News Column

McDonnell ends testimony, repeats innocence claim

August 26, 2014

By Bill Sizemore, The Virginian-Pilot

Aug. 26--RICHMOND -- Former Gov. Bob McDonnell completed his testimony in his federal corruption trial this afternoon, his fifth day on the stand, by reiterating his insistence that he never conspired to help businessman Jonnie Williams in exchange for more than $177,000 in loans, gifts and other favors.

He did concede, in answer to a question from one of his defense attorneys, that he took too many gifts from Williams and regrets it.

"I allowed my life to get out of balance so that my judgment was not what it should have been," he said. "That was my error, and I take responsibility for it."

McDonnells' attorneys expect to finish presenting their evidence Wednesday. After that, attorneys for the former governor's wife, Maureen, will present their case.

Earlier today, a prosecutor bored in on McDonnell's interactions with Williams in a painstaking cross-examination on the trial's 22nd day.

Prosecutor Michael Dry concentrated on the close timing of McDonnell's negotiations with Williams over a $50,000 loan and an email to the governor's legal counsel about proposed clinical trials of Williams' diet supplement Anatabloc.

On Feb. 16, 2012, McDonnell emailed Williams asking if he should call the businessman's lawyer about the pending loan. Six minutes later, he emailed his legal counsel, Jasen Eige, asking to meet about the proposed Anatabloc trials at two state medical schools, which Williams hoped to initiate as a step toward getting the product approved as a prescription drug.

Williams was frustrated at the time that the proposed studies appeared to be stalled.

Dry asked McDonnell: How many other times had any business person he dealt with as governor loaned his family $50,000?

None, McDonnell replied.

How many had made loans to a real estate company he operated with his sister?

None, McDonnell said.

How many treated him to free golf outings at an exclusive country club?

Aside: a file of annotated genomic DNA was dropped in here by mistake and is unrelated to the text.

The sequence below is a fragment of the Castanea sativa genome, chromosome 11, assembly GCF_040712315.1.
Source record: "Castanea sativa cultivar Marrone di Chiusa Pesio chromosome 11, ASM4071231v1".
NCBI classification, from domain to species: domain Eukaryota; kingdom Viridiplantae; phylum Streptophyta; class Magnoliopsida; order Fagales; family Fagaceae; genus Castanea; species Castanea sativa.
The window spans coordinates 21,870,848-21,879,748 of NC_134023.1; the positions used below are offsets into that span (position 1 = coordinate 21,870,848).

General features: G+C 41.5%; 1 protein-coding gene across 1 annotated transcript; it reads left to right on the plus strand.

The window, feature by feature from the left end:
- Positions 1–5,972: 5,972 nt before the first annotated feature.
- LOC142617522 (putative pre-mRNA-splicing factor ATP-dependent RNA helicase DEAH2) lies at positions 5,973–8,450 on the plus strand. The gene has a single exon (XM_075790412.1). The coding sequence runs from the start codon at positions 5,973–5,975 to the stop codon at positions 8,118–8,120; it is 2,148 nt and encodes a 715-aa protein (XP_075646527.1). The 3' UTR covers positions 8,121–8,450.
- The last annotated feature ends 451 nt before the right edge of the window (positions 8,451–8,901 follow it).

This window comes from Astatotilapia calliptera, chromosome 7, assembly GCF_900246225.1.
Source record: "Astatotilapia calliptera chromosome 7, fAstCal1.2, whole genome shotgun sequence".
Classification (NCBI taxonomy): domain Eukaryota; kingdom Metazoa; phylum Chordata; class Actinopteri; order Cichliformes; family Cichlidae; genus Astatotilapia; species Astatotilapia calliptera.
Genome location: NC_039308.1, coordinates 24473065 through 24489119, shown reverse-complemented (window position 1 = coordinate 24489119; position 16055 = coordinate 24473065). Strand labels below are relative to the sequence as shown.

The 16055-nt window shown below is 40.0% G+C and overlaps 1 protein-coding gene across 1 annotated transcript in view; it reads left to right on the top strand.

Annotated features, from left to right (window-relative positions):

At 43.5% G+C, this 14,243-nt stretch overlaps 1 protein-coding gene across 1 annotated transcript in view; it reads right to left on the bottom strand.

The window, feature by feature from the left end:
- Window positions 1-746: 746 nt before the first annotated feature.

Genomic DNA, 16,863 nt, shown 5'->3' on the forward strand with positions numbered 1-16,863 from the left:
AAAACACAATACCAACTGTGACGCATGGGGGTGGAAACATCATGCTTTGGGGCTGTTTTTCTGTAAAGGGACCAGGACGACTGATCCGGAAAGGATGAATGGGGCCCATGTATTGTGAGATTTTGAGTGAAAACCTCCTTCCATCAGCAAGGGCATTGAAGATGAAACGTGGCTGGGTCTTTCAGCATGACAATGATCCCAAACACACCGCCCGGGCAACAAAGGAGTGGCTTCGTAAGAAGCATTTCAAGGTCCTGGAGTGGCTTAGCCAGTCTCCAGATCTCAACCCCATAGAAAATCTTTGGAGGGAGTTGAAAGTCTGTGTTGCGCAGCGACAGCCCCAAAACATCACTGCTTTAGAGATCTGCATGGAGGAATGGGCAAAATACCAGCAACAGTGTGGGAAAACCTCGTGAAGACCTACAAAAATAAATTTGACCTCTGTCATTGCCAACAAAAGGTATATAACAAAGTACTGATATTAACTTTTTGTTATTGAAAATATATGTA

None, McDonnell said.

Dry then asked: Did you see Williams as unique?

If the prosecutor was suggesting a connection between Williams' money and the proposed Anatabloc studies, McDonnell replied, "you're completely off base."

As he has done in previous testimony, he described the actions he took on Williams' behalf as "basic constituent service."

Eige responded to the governor's email with an admonition that "we need to be careful with this issue."

Dry asked McDonnell why he didn't tell his legal counsel or his other senior aides about the Williams loans. "I don't talk about my personal finances with my subordinates," McDonnell replied.

The former governor repeated what he has said before: The loans, gifts and luxury vacations Williams showered on McDonnell and his family had no bearing on any actions McDonnell took on the businessman's behalf. Williams was treated just like any other Virginia business person, he said.

"Whether they gave a dime or gave nothing or gave a million dollars, they were treated the same," he said.

Pointing out that the real estate company McDonnell owned with his sister lost between $40,000 and $60,000 a year for six years, Dry asked McDonnell if he thought the businessman considered his $70,000 in loans to the company a sound investment.

"Why do you think he did it?" Dry asked.

"He expected to get paid back with interest," McDonnell replied.

The loans were in fact paid back, after the criminal investigation into the McDonnells' relationship with Williams became known.

At another point today, Dry contrasted the operation of the McDonnells' real estate company with the ex-governor's rhetoric about fiscal conservatism.

McDonnell and his sister both testified that they made a business decision to cover the annual shortfalls incurred by the rental properties they owned in the Sandbridge area of Virginia Beach by taking out loans rather than putting their own money into the venture.

As a counterpoint, prosecutors played a video clip for the jury of an interview McDonnell gave Sean Hannity of Fox News in August 2012, after the Williams loans were given.

Hannity told the governor he was impressed with how he had pared back Virginia's budget.

It was just a matter of "using common-sense fiscal principles," a smiling McDonnell told the interviewer. "You can't spend more than you have, or you go broke."


For updates, return to later and read tomorrow's Virginian-Pilot.


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